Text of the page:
10. 1992 Marked The First Attempted Change In Direction For The Company
From the moment he decided to put full faith in the Hulk Hogan machine, Vince McMahon struck gold. A household name, Hogan pulled in monster business for the WWF, success McMahon tried to replicate with The Ultimate Warrior. Sadly for company hierarchy, Warrior didn't quite reach the heights of Hulkamania.
By 1992, it was time to try something different. Throughout the entire year, there's a prevailing sense that McMahon knew he had to switch things up. He may not have been fully aware of which direction to turn, but there's much more of a focus on smaller, more athletic performers as 1992 progresses.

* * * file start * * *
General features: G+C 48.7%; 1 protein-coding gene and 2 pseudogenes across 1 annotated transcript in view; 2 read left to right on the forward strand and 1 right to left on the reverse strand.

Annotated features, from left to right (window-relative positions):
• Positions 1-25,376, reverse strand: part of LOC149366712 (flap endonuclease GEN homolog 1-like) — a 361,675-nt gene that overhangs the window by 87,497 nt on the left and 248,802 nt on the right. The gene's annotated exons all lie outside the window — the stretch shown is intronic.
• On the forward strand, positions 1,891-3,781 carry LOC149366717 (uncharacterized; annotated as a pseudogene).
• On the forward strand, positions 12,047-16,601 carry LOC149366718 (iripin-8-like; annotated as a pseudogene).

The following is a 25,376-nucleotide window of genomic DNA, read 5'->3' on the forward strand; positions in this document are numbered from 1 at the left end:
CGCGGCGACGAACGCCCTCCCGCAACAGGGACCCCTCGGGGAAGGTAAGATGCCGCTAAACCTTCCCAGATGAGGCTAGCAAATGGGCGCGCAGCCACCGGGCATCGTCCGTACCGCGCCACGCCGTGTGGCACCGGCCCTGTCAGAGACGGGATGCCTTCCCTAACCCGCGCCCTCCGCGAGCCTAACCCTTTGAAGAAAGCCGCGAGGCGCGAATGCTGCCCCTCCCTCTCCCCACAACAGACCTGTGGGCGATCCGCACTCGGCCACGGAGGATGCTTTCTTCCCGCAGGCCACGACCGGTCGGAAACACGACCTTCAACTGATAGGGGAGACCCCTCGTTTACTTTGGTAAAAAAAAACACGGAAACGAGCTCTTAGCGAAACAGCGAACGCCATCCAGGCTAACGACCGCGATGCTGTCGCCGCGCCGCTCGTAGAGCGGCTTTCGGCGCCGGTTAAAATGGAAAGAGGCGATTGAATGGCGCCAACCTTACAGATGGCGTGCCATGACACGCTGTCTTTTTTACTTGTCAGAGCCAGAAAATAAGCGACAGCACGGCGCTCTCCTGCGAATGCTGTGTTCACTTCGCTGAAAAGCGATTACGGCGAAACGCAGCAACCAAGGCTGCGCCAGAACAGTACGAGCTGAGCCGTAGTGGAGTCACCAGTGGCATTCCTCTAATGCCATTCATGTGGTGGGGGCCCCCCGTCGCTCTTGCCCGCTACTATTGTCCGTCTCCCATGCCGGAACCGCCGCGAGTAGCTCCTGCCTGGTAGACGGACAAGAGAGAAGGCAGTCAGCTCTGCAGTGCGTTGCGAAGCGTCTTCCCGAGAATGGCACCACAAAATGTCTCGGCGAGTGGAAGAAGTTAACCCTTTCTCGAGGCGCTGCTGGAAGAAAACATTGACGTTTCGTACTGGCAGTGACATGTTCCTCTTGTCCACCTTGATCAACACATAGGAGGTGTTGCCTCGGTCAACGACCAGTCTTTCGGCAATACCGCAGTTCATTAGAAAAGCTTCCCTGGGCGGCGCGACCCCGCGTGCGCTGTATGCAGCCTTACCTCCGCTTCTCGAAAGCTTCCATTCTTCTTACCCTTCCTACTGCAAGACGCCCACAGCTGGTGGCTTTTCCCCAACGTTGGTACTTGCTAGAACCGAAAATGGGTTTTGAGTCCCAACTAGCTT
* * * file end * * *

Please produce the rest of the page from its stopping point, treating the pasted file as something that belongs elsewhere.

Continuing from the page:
Ric Flair bridged the gap from the titans of before, eventually letting the likes of Bret Hart and Shawn Michaels shine. Even Roddy Piper and Mr. Perfect were focal points, along with stalwarts like Randy Savage.
Warrior did come back into things eventually, but it was too late for him to haul his legacy back from the brink. Wrestling fans had been introduced to something refreshing, and it was time to put full stock in actual in-ring performance.